As some of you may recall I read Leviathan Wakes, the first installment in The Expanse series, a few months back. While not exactly blown away, I did see some potential in the series and decided to give the next book a chance just to see how the story would develop. Minor spoilers for Leviathan Wakes can probably be inferred from the paragraphs that follow, but everything is largely spoiler free.
Caliban’s War takes places several months after the end of the previous book. The action this time centers around Ganymede, a major food source for the Belt colonies and one of the last remaining joint operations between Earth and Mars following a fragile truce established at the end of Leviathan Wakes. This uneasy peace is soon shattered when an alien creature appears on the moon and wipes out a contingent each of Earth and Martian marines. As the feuding governments attempt to sort through the confusion, signs of an even larger conspiracy emerge, as do increasingly volatile reactions from the alien protomolecule gestating on surface of Venus. The story this time unfolds from the point of view of four characters, with familiar face James Holden accompanied by newcomers Praxidike Meng, a botanist from Ganymede, Sargent Roberta “Bobbie” Draper, a member of the Martian Marine Corps, and Chrisjen Avasarala, a high-ranking official in the Earth’s government.
While I was somewhat lukewarm in my feelings about the first novel, I found this installment a bit more to my liking despite still having some reservations. Story-wise, I thought this book was pretty good. Entertaining and action packed throughout, the book hit its stride early on and kept it pretty much throughout with the exception of two minor snags. The first of these snags was one conflict near the end getting resolved just a little too easily and the other was a tendency in the middle to use repetitive word choices per chapter only to have them just as quickly disappear. Overall though, while this might not have been the most thought provoking of novels, the story was fun and the series is beginning to get more complex as the intrigues expand the universe gets filled in as more key players begin to emerge. It seems to be on the verge of making the jump from a made for film or TV action/adventure series into something just a little bit more.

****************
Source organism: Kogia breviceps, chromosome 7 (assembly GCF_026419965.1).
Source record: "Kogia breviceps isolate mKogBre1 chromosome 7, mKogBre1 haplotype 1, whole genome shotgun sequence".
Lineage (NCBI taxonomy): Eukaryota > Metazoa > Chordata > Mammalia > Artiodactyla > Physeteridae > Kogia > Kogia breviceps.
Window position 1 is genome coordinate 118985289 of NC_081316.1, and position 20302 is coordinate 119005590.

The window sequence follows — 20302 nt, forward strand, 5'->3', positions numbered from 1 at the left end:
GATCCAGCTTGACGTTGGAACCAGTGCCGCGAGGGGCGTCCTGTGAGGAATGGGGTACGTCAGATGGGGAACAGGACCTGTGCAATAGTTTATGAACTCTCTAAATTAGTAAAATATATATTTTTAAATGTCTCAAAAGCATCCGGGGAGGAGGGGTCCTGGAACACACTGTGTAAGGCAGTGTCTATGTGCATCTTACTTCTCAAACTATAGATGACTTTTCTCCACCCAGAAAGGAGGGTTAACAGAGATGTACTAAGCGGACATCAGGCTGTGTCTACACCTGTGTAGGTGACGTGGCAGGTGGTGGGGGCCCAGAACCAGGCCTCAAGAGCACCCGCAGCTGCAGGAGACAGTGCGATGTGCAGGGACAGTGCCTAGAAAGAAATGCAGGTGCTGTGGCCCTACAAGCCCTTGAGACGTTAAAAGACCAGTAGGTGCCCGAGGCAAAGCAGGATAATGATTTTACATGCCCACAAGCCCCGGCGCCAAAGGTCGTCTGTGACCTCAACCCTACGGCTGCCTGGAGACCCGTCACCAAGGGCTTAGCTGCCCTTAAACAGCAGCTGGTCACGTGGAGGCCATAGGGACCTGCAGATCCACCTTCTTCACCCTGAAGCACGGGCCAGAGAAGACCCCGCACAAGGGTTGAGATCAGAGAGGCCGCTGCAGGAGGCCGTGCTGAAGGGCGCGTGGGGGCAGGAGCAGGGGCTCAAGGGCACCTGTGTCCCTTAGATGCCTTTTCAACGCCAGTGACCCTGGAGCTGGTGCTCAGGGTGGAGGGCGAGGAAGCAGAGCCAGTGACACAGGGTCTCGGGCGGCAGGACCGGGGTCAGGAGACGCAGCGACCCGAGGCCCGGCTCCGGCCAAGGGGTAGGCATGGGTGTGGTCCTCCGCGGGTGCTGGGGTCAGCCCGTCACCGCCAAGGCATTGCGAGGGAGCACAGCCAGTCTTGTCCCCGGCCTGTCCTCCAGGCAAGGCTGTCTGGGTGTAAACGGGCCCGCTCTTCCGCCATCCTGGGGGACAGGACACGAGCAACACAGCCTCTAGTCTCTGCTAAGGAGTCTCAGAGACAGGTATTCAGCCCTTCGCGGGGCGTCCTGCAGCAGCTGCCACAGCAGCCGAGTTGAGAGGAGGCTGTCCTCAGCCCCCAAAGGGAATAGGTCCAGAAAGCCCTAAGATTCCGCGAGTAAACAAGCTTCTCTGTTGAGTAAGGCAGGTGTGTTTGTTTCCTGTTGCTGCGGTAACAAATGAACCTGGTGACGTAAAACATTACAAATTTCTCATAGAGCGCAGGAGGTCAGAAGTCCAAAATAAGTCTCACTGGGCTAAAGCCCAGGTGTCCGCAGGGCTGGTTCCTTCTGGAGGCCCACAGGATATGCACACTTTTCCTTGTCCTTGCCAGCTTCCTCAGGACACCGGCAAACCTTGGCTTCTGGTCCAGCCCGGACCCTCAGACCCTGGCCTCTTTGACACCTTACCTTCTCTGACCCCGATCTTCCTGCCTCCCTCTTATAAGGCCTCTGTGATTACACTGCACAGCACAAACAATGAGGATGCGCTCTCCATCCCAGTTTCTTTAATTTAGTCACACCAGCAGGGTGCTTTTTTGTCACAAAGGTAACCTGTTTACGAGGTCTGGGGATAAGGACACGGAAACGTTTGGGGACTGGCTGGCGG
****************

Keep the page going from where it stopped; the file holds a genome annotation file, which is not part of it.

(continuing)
As for the characters, I found them somewhat of a mixed bag. Expanding the cast to include more point of view perspectives was definitely a good move that made for a much better read. In particular I liked Avasarala, a tough as nails Indian grandmother who also happened to be one of the most powerful and competent people in the solar system. Her character simultaneously added much needed senses of levity, diversity, and control, not to mention some fantastic one-liners. Combined with Srgt. Draper, it was nice to see a pair of good female characters considering Naomi’s treatment in the first book (she fared a bit better this time around). We also got to know the rest of Holden’s crewmates a bit better, most notably Amos, whom I also really liked. I wish we got into the heads of these people a bit more, but I did get the sense that this will be happening soon, something that bodes well for future installments.
Speaking of Holden, there’s just something about him I don’t react well to; he’s like a combination of Dudley Do-Right and Captain Kirk-lite that I can’t help but think of as a bro. Also frustrating is that the author had a tendency to diminish other characters when they’re around Holden to make him seem more impressive rather than write him up to their level; I just didn’t buy everyone around him so easily falling in line as a subordinate or suddenly morph from capable professionals to bungling underlings. I did like him a bit better in this novel than I did the previous, but he may be the reason I drop the series. Following the Game of Thrones analogy used to market the first book, I worry that I’m in the situation of being intrigued by the Song of Fire and Ice series but not being so sure about that Jon Snow fellow. Since James S.A. Corey doesn’t seem to have the same bloodlust for killing off main characters as George R.R. Martin, this may not end well for me.
These reservations aside, the series was intriguing enough to bring me back (again) for at least one more book. This installment ended on a pretty big cliffhanger that I’d like to see resolved and now that there are a few characters I’m starting to care about I don’t mind throwing the next installment, Abaddon’s Gate, into my library wait-list. If I stop reading there, I’ll let you know; otherwise I’ll do an update later on in the series. With six novels currently out in print and three more planned, I’d like to post about other books as well.